;Lost Surfboard Painting There's not much written about surfboard artist Sean Spoto, but plenty of his work has been ridden. (Sorry.) Spoto is one of the artists at Lost Enterprises and a browse through the online gallery of his surfboards (www.lostenterprises.com/prod/spoto.php) shows that he's busy and keen on colorfully aggro scenarios. If that surfboard you've been craving didn't make it under your tree, try your luck at the in-store promotion at Ron Jon's on I-Drive with Spoto. The amped artist will be in action, painting a new board that'll be raffled off at the end of the afternoon. It's a long shot, but someone will go home smiling. This is the final stop on Spoto's tour, which also included stops Dec. 26 in Cocoa Beach and Dec. 27 in Fort Lauderdale. (noon-4 p.m. at Ron Jon's Surf Shop; free; 407-481-2555);;
;Empyrean Local metallians Empyrean have been tooling around town in various incarnations since 2001, and their sound evinces the textured maturity that comes from years of trying valiantly to create a vibe that goes beyond metal clichés. With arrangements that are complex but melodic and a noticeable reliance on loud-soft dynamics, Empyrean clearly wishes to be tagged Orlando's heavy-but-smart band. Vocalist Adam DeLancett employs that whole scream/growl thing that Cave In singer Stephen Brodsky uses to great effect. It's too bad that the singing part of the equation is so flat, as everything else in this band's heavy-ass trick bag is appealing. Visceral without being dumbed-down, intricate without being Dillinger Escape Plan and melodic without being too corny. (with Since October, Fire at Will, Phoenix Mourning, Symphony in the Courtyard; 8 p.m. at the Social; $7; 407-246-1419);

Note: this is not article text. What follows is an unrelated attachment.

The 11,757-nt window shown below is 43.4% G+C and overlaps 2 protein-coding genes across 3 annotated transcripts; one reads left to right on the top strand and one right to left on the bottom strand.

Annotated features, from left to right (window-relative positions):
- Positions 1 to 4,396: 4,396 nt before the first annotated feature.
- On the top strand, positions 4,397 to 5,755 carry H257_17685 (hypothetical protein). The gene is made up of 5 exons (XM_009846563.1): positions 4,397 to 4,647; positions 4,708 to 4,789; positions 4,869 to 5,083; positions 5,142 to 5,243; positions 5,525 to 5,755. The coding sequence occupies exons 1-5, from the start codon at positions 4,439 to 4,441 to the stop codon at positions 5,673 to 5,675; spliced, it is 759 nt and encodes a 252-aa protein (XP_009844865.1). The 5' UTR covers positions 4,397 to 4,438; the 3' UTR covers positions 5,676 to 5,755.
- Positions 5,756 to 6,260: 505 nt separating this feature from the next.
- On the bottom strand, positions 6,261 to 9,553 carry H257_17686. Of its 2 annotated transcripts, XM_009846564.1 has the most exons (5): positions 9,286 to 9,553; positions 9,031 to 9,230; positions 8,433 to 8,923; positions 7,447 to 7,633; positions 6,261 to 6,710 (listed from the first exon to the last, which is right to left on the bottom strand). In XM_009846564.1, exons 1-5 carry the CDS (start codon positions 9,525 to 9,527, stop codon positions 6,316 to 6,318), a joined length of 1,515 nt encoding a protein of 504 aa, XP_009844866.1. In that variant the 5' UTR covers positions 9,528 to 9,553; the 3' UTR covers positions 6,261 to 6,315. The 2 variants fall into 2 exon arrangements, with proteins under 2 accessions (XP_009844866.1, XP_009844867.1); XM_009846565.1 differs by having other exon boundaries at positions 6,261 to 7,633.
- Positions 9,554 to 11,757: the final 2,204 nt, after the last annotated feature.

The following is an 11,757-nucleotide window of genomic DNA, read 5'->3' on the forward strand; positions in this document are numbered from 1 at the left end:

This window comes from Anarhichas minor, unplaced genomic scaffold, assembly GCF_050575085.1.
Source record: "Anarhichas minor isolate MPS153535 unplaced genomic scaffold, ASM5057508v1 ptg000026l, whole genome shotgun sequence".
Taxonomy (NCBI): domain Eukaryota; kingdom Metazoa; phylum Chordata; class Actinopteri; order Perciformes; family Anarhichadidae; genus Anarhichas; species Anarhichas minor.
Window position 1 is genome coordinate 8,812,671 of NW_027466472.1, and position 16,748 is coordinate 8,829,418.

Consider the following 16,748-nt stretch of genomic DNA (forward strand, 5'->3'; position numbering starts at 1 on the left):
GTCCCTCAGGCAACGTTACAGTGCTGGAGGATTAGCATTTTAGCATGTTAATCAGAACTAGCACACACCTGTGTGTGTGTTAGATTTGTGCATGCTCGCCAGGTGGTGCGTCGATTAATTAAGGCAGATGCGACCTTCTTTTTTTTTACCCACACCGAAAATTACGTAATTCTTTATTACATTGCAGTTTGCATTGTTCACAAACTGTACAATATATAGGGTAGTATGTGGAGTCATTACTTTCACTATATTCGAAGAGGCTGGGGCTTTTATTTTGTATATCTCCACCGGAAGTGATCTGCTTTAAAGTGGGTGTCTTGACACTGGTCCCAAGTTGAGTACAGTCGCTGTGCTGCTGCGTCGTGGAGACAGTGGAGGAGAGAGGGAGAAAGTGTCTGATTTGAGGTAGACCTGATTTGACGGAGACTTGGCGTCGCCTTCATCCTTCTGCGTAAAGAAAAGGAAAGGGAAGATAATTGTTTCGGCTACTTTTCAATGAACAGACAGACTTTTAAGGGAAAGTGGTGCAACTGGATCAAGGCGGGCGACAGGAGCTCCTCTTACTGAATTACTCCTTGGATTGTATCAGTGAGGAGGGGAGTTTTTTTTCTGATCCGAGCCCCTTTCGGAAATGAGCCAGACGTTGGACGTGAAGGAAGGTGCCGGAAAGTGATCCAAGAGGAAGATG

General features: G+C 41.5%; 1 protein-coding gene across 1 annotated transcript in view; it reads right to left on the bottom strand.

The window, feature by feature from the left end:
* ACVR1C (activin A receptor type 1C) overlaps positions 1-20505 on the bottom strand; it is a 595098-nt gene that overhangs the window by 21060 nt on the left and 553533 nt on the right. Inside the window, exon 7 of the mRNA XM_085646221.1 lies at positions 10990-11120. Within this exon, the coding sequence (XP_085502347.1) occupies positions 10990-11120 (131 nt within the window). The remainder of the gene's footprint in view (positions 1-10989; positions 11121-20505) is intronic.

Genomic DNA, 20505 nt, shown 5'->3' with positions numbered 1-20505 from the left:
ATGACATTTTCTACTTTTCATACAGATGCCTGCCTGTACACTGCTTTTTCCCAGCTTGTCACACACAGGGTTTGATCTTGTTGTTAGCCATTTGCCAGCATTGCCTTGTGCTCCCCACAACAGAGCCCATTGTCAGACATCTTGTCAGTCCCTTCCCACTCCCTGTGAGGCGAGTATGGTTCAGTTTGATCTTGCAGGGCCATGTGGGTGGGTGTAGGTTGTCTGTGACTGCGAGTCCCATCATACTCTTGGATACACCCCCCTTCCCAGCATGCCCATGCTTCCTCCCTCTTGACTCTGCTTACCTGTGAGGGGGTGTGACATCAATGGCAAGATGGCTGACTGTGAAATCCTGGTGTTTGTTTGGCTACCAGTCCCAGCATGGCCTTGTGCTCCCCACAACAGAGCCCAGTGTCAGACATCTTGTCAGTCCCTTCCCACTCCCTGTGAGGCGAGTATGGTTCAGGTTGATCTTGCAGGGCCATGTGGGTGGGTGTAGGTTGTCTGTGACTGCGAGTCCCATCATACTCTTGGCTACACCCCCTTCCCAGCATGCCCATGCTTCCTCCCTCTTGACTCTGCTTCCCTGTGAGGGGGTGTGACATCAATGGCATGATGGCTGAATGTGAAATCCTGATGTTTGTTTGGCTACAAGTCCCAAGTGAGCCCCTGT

;;Bowl-A-Palooza Now sporting a catchy catchall name, this city's end-of-the-year football circus is likely confusing to those allergic to all things pigskin. But we'll knock it out for you in one tackle: two bowl games, one parade and a concert by Third Eye Blind strung out over six days and nights (starting Dec. 26). There are a couple of other events thrown in by Florida Citrus Sports, which is pushing the goings-on as the "party of the year," but here's the meat and potatoes. Game: Champs Sports Bowl (University of Maryland versus Purdue University), 8 p.m. Friday at Florida Citrus Bowl Stadium; $50-$60. Parade: Orlando Citrus Parade, 11 a.m. Saturday, downtown; free. Concert: Third Eye Blind, 1 p.m. Saturday at Lake Eola Park; free. Game: Capital One Bowl (University of Arkansas versus University of Wisconsin), 1 p.m. Monday at Florida Citrus Bowl Stadium; $65-$75. Overall forecast: Lots of drunken hootin' and hollerin' on downtown streets. (www.fcsports.com; 407-423-2476);;